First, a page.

Long time no blog. But here I am!
Until this year, we’d never really dealt with much sickness in our house. Colds here and there, and the occasional bout of stomach flu but on the whole nothing serious.
This week has hit our little family hard! Yeats and Jude, who are terribly robust little boys, both have had incredibly high fevers. Jude topped out at 103 and Yeats at 104. Hermione has been banished to my inlaws (who are awesome btw) in an effort to keep her well and out of the hospital. So far she’s not been hit. She’s on a special med that will raise her threshold for seizure just in case, but she can only stay on it for a few days.
We’ve also seen what a typical febrile seizure looks like. Now I see why everyone freaked out about Hermione’s. Jude (3 years old) had one when his fever hit 103. We called the doctor, who he’d already seen earlier in the day, and since he didn’t have another one and his fever went down, we just kept him home.
Here’s what a typical febrile seizure looks like (from the National Institutes of Health):
- The child may cry or moan.
- The muscle tightening may last for several seconds, or longer.
- The child will fall, if standing, and may pass urine.
- The child may vomit or bite the tongue.
- Sometimes children do not breathe, and may begin to turn blue.
- The child’s body may then begin to jerk rhythmically. The child will not respond to the parent’s voice.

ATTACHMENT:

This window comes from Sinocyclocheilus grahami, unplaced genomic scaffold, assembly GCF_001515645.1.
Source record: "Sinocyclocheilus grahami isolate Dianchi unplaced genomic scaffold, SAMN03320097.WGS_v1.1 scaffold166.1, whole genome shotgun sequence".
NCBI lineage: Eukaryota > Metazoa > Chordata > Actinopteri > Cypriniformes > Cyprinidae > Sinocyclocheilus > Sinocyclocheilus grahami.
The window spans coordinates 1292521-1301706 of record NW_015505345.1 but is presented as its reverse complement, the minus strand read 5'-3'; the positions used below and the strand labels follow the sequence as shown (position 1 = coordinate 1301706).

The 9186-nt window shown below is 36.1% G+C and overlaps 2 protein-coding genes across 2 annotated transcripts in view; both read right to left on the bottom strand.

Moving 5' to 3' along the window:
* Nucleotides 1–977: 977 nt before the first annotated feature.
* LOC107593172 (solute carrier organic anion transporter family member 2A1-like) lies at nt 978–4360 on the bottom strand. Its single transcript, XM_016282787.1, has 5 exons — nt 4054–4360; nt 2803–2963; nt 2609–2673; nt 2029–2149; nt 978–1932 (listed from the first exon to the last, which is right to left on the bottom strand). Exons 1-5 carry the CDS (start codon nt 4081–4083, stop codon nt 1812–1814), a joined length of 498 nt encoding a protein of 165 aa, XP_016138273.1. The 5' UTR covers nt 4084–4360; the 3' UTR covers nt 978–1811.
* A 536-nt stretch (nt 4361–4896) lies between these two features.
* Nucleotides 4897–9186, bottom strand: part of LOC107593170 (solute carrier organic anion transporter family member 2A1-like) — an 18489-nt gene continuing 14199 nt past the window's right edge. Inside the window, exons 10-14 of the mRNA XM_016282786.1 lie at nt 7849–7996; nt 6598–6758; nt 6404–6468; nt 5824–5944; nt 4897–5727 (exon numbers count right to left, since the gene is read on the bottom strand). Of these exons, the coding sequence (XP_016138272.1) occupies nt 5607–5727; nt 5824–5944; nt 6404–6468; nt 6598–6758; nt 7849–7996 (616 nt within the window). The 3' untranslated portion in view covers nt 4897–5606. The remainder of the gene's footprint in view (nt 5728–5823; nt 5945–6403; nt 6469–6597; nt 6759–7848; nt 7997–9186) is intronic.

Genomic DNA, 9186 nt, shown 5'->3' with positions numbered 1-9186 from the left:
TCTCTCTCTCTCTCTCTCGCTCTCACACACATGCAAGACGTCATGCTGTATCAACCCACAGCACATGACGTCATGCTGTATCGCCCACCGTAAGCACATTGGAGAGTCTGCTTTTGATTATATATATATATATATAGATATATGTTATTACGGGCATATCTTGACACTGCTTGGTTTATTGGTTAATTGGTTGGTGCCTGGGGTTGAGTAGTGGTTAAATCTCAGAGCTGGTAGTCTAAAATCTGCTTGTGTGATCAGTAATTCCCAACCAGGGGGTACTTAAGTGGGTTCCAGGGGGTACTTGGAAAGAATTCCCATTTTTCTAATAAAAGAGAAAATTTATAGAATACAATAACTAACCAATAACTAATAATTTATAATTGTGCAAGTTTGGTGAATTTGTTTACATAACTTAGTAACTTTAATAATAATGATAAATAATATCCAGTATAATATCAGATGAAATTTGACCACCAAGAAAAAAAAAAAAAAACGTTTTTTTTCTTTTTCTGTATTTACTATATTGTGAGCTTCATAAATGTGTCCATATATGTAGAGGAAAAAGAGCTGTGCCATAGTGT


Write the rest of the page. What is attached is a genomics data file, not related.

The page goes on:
- The seizure will stop within a few seconds or a few minutes (less than 10)
Jude’s looked like muscle tightening. Both sides of his body – this weird flexing of his arms and legs that happened at the same time. He stayed pretty responsive and it only lasted for about 3 minutes total. We got him into a cool bath quickly and got the fever down, which stopped the seizure.
So how do you attack a high fever in a child over age 2?
- Don’t panic. Even a fever of 104, if it can be brought down with medication, is ok. Don’t treat a low grade fever (less than 101) as an otherwise healthy child actually benefits from a low fever and will get better faster.
- Give an initial double dose of acetaminophen (brand name Tylenol). We use the melt in your mouth pills, which are widely available. The boys love them.
- Alternate acetaminophen and ibuprofen (brand name Motrin or Advil) every 3 hours. This is trick we learned in the PICU.
- Cool washcloth alternating on the forehead, back of the neck, chest and back. This does absolute wonders.
- Warm bath. It’s VERY important not to shock the system. If you plunge a child with a fever into a cool or cold bath you could cause serious complications. But a warm bath can be just the trick, and is also comforting to an achy child.
Fevers often spike in the middle of the night and come without warning. It’s essential that parents of young children keep children’s strength ibuprofen and acetaminophen on hand. We live miles from the nearest 24 hour drugstore, but even if it’s close by you don’t want to find yourself running out at 3am with a sick child at home. If you don’t have some in your medicine cabinet, pick it up TODAY.
Here’s what Dr. Sears has to say about how to treat a fever, in much more detail than what I’m offering http://www.askdrsears.com/topics/childhood-illnesses/fever
Most of all trust your instincts. Hermione gets ibuprofen at a fever of 99 because of the risk of a seizure. Jude started acting unlike himself several hours before his fever hit in the middle of the night. Yeats started being snarky yesterday afternoon, and his fever spiked to 104 at 4am. You know your kids best!